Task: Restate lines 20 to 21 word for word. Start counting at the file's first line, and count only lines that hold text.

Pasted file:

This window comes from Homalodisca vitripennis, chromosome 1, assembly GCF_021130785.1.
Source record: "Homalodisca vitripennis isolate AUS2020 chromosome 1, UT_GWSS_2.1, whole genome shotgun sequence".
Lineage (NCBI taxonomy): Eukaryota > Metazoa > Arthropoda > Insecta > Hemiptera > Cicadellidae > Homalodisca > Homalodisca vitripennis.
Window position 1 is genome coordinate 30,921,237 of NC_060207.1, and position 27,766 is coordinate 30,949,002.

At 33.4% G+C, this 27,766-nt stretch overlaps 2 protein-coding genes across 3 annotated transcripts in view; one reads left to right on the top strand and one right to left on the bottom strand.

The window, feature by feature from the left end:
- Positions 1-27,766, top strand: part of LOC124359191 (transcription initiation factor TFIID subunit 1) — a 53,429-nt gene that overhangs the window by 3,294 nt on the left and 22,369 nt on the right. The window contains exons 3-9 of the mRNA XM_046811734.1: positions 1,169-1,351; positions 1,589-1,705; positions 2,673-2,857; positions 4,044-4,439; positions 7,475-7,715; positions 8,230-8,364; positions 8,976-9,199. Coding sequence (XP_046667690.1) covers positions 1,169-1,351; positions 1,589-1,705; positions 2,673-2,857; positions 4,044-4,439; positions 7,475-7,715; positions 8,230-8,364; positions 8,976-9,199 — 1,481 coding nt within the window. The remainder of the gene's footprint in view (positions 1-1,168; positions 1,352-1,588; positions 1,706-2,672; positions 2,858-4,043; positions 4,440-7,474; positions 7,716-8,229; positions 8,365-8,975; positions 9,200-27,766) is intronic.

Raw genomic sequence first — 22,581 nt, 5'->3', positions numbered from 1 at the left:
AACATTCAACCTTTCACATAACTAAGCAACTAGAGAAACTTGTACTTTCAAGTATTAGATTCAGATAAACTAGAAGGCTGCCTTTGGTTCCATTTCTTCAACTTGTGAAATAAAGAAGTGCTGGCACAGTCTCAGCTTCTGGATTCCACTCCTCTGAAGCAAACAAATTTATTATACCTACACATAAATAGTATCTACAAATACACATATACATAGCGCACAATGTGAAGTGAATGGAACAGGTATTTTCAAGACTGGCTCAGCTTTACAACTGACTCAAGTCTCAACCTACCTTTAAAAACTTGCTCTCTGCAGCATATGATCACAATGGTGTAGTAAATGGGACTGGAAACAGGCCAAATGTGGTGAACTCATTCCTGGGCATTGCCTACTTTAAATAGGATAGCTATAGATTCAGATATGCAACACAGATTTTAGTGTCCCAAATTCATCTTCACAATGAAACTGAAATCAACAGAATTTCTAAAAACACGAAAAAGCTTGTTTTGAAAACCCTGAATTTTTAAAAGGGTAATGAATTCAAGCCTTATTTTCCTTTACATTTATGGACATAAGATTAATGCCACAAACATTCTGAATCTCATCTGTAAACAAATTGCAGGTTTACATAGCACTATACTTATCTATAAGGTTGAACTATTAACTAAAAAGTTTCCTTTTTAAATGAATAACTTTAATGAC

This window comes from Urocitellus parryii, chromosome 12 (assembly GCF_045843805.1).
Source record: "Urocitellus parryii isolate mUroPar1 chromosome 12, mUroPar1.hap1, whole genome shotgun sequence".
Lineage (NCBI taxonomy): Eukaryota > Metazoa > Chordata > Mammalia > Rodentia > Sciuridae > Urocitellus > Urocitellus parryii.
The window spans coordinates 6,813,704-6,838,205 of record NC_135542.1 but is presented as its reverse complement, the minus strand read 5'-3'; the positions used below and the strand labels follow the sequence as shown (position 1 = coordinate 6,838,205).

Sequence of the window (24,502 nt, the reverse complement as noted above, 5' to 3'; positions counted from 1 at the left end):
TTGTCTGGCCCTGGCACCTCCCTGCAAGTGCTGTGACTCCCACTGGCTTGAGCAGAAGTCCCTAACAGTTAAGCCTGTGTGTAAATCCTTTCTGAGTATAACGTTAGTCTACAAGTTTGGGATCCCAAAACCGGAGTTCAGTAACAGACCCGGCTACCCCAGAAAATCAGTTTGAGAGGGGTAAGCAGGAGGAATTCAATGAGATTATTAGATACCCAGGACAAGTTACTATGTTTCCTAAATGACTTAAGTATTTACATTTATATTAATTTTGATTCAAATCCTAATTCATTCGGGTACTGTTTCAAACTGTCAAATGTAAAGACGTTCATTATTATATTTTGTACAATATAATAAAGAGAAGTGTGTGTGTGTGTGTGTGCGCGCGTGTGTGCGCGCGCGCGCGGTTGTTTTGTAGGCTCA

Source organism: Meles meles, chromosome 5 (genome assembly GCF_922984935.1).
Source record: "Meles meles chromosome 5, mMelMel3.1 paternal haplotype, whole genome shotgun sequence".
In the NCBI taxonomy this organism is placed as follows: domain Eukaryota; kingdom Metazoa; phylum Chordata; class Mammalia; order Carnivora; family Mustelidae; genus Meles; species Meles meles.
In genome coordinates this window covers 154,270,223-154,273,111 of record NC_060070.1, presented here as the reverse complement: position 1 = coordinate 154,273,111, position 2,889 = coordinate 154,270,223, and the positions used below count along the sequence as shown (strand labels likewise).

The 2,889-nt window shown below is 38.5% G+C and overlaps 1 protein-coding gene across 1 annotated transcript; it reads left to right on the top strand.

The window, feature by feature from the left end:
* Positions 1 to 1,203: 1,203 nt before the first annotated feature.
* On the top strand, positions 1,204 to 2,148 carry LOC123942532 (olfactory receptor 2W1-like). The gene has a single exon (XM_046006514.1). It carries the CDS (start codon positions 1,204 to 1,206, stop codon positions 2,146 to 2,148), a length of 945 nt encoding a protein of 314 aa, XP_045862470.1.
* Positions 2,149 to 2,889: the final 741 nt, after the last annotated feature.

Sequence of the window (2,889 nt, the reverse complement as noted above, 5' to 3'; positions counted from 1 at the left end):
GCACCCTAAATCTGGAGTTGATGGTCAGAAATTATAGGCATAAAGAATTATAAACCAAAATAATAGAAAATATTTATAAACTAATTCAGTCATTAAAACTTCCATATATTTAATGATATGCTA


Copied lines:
The 2,889-nt window shown below is 38.5% G+C and overlaps 1 protein-coding gene across 1 annotated transcript; it reads left to right on the top strand.

The window, feature by feature from the left end: